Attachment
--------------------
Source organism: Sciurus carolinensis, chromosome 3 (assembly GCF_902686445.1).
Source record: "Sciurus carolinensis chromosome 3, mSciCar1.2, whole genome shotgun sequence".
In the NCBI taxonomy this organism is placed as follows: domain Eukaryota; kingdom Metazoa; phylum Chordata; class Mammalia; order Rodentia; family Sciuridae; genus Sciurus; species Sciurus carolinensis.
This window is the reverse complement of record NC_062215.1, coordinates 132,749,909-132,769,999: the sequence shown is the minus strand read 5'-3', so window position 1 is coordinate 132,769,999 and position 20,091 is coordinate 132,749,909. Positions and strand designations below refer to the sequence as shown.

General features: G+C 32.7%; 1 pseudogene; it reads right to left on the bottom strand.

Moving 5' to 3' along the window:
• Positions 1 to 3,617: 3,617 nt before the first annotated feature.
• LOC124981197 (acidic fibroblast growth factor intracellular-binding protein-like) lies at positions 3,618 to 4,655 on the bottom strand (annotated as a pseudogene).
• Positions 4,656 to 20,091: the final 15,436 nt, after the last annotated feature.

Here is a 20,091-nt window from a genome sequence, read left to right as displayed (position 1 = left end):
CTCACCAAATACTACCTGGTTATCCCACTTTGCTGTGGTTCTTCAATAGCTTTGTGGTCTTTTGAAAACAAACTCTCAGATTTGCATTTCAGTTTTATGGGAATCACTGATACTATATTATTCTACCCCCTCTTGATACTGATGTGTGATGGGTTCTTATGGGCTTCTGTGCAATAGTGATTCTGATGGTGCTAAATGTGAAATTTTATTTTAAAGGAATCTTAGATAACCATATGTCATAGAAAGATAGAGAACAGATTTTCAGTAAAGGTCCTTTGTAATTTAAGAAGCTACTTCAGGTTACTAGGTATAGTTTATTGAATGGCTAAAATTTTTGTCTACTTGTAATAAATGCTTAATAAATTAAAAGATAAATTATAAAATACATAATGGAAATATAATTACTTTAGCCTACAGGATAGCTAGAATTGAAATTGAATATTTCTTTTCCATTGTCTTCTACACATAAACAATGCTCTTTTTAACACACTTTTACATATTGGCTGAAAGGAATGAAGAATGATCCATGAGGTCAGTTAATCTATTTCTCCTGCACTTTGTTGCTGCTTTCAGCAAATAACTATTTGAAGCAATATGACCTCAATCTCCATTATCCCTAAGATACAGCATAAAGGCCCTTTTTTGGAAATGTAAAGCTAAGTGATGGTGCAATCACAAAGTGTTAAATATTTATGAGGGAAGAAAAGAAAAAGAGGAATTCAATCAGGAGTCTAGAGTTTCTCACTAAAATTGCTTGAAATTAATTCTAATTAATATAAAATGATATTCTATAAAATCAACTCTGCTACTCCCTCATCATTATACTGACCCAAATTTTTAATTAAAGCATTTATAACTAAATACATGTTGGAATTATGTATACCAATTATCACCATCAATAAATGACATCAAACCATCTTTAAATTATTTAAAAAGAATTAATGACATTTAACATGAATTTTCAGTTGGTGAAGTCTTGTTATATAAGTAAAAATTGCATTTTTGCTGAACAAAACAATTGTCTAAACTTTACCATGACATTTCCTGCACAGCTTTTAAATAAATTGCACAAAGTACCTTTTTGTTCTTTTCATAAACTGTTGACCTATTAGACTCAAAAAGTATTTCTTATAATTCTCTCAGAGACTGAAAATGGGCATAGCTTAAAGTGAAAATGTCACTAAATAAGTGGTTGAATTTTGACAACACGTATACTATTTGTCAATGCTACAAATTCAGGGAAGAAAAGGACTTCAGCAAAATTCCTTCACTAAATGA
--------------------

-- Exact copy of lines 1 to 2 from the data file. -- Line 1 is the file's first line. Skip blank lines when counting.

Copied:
Source organism: Sciurus carolinensis, chromosome 3 (assembly GCF_902686445.1).
Source record: "Sciurus carolinensis chromosome 3, mSciCar1.2, whole genome shotgun sequence".